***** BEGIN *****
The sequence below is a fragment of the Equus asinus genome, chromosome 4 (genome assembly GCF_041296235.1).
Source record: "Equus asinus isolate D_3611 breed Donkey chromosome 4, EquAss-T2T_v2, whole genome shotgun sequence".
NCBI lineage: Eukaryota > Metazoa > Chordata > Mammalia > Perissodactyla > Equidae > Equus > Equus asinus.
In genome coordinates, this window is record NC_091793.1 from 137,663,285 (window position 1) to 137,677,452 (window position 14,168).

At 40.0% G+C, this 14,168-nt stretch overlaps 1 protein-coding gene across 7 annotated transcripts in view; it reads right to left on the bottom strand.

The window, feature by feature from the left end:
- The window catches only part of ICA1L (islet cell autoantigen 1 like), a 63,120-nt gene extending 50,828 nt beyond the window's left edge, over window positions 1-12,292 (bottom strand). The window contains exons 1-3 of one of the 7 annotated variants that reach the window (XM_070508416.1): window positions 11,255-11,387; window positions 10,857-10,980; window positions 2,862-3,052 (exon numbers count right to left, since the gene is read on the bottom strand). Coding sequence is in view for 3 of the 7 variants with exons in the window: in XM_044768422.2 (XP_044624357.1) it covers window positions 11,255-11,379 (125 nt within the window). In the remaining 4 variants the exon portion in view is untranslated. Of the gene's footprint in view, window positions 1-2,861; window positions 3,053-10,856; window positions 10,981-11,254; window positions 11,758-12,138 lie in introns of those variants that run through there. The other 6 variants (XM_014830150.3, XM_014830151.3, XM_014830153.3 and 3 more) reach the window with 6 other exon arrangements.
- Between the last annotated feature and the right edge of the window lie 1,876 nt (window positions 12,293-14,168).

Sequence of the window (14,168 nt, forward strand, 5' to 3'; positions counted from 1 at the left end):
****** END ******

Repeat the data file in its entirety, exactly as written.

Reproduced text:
The sequence below is a fragment of the Equus asinus genome, chromosome 4 (genome assembly GCF_041296235.1).
Source record: "Equus asinus isolate D_3611 breed Donkey chromosome 4, EquAss-T2T_v2, whole genome shotgun sequence".
NCBI lineage: Eukaryota > Metazoa > Chordata > Mammalia > Perissodactyla > Equidae > Equus > Equus asinus.
In genome coordinates, this window is record NC_091793.1 from 137,663,285 (window position 1) to 137,677,452 (window position 14,168).

At 40.0% G+C, this 14,168-nt stretch overlaps 1 protein-coding gene across 7 annotated transcripts in view; it reads right to left on the bottom strand.

The window, feature by feature from the left end:
- The window catches only part of ICA1L (islet cell autoantigen 1 like), a 63,120-nt gene extending 50,828 nt beyond the window's left edge, over window positions 1-12,292 (bottom strand). The window contains exons 1-3 of one of the 7 annotated variants that reach the window (XM_070508416.1): window positions 11,255-11,387; window positions 10,857-10,980; window positions 2,862-3,052 (exon numbers count right to left, since the gene is read on the bottom strand). Coding sequence is in view for 3 of the 7 variants with exons in the window: in XM_044768422.2 (XP_044624357.1) it covers window positions 11,255-11,379 (125 nt within the window). In the remaining 4 variants the exon portion in view is untranslated. Of the gene's footprint in view, window positions 1-2,861; window positions 3,053-10,856; window positions 10,981-11,254; window positions 11,758-12,138 lie in introns of those variants that run through there. The other 6 variants (XM_014830150.3, XM_014830151.3, XM_014830153.3 and 3 more) reach the window with 6 other exon arrangements.
- Between the last annotated feature and the right edge of the window lie 1,876 nt (window positions 12,293-14,168).

Sequence of the window (14,168 nt, forward strand, 5' to 3'; positions counted from 1 at the left end):